Canker sores, known medically as aphthous ulcers, are fairly common among people. Lasting for about a week or so, these mouth sores are usually more irritating than painful. But about a quarter of the population, especially women, frequently suffer from an acute form that doesn't often respond well to over-the-counter remedies.
A typical canker sore is usually round with a yellow-gray center ringed by a reddened "halo." They can be preceded by tingling or painful sensations at the site a few hours or so before breaking out. Recurrent aphthous stomatitis (RAS) is the more severe form of canker sore, often with outbreaks of multiple painful sores. While the more common sore is usually less than a centimeter in diameter, RAS sores are often much larger.
Canker sores often arise during periods of stress or anxiety, and seem to be connected with eating certain acidic foods like tomato sauce, citrus fruits or spicy dishes. RAS also seems to be related to underlying systemic conditions like vitamin deficiencies, anemia or digestive disorders. Besides managing diet and stress, people with regular canker sores and milder cases of RAS can often find relief with non-prescription numbing agents often found in stores and pharmacies.
For more severe RAS, though, you may need the help of your dentist or physician with treatments like prescription steroids or other medications that come in gel or rinse form or through injections. The goal of any treatment approach is to decrease pain severity and shorten healing times after an outbreak.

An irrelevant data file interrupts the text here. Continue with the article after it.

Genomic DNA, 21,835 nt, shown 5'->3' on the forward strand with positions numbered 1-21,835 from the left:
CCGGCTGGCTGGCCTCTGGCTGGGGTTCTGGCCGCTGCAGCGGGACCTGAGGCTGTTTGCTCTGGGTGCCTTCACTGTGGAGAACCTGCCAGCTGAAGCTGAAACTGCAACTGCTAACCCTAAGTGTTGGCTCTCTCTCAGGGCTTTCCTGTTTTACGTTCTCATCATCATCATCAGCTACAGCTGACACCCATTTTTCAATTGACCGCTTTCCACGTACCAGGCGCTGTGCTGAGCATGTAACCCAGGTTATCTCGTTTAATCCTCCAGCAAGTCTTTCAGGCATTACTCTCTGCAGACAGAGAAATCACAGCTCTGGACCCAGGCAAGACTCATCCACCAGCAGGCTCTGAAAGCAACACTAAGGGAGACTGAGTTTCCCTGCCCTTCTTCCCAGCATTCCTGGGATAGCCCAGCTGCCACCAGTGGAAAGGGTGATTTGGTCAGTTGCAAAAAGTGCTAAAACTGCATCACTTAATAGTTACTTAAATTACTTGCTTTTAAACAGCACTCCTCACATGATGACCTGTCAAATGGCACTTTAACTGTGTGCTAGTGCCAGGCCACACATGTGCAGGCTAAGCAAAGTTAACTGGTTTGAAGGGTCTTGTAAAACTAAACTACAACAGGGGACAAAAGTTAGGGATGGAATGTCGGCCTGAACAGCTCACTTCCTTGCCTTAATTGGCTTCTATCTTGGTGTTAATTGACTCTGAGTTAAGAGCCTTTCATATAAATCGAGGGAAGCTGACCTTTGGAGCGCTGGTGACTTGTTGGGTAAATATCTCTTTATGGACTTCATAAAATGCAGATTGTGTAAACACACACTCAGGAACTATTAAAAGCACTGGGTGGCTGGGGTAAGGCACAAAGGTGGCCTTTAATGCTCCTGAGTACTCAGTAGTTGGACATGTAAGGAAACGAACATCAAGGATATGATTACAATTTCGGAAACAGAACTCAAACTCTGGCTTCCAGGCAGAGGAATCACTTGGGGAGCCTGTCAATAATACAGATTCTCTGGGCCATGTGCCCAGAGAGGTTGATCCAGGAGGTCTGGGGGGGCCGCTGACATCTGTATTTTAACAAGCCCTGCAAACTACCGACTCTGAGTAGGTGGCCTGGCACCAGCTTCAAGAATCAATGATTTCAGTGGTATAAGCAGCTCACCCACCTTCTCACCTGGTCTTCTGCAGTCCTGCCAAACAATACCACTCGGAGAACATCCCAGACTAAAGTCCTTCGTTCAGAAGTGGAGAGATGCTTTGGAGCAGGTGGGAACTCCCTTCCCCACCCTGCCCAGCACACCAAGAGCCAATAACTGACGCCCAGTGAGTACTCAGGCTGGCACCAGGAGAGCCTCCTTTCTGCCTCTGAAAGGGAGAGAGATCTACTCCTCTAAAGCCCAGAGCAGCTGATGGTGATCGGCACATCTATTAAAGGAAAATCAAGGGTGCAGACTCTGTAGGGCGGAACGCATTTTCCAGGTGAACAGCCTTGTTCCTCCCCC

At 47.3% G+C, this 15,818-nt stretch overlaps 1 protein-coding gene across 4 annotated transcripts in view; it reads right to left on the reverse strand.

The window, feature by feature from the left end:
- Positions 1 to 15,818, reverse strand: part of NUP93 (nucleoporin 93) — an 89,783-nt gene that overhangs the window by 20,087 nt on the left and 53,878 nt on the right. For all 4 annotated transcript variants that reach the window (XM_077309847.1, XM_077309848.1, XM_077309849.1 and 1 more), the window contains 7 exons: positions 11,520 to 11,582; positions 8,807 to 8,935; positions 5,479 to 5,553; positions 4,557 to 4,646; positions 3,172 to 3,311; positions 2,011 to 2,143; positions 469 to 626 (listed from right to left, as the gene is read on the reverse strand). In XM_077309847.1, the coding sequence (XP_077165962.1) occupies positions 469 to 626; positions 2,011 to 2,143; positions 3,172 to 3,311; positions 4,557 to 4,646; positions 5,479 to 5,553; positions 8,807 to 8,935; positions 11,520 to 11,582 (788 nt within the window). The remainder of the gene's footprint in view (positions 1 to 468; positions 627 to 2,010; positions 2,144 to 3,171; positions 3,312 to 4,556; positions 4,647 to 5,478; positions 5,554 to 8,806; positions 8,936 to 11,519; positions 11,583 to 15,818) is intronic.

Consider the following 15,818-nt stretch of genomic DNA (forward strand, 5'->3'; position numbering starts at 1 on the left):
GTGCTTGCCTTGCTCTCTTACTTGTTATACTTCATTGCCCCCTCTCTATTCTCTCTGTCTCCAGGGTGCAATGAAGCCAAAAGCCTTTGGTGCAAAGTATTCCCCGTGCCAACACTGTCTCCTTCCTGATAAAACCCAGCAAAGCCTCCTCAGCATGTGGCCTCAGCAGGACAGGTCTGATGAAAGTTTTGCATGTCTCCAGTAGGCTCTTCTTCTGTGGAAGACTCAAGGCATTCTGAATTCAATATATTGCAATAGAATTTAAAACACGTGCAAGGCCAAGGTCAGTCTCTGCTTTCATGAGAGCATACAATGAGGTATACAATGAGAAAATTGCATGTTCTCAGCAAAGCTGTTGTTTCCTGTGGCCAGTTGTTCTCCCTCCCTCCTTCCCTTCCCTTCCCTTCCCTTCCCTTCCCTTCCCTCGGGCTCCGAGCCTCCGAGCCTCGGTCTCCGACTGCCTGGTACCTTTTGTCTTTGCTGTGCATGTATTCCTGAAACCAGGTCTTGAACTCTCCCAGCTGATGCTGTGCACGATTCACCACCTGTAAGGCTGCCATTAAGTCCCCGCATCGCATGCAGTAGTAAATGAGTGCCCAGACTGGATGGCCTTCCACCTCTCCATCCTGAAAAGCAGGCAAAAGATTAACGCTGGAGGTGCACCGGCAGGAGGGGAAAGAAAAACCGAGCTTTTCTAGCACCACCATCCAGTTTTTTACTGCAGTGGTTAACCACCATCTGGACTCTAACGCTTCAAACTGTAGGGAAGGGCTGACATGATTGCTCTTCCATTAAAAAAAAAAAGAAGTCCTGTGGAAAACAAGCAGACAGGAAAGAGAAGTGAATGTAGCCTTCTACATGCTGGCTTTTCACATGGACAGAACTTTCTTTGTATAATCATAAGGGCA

While most mouth sores, including RAS, aren't dangerous to your health, you should still take any sore seriously. You should especially seek medical evaluation if a sore doesn't heal after a couple of weeks, if they seem to come more frequently and are more severe, or if you don't seem to ever be without a sore in your mouth. These could indicate a serious underlying problem that needs to be addressed.
One thing's for sure: there are ways to ease your suffering if you have frequent bouts with regular canker sores or even RAS. Talk to your dentist about ways to minimize your discomfort from these irritating mouth sores.
If you would like more information on aphthous ulcers or canker sores, please contact us or schedule an appointment for a consultation. You can also learn more about this topic by reading the Dear Doctor magazine article “Mouth Sores.”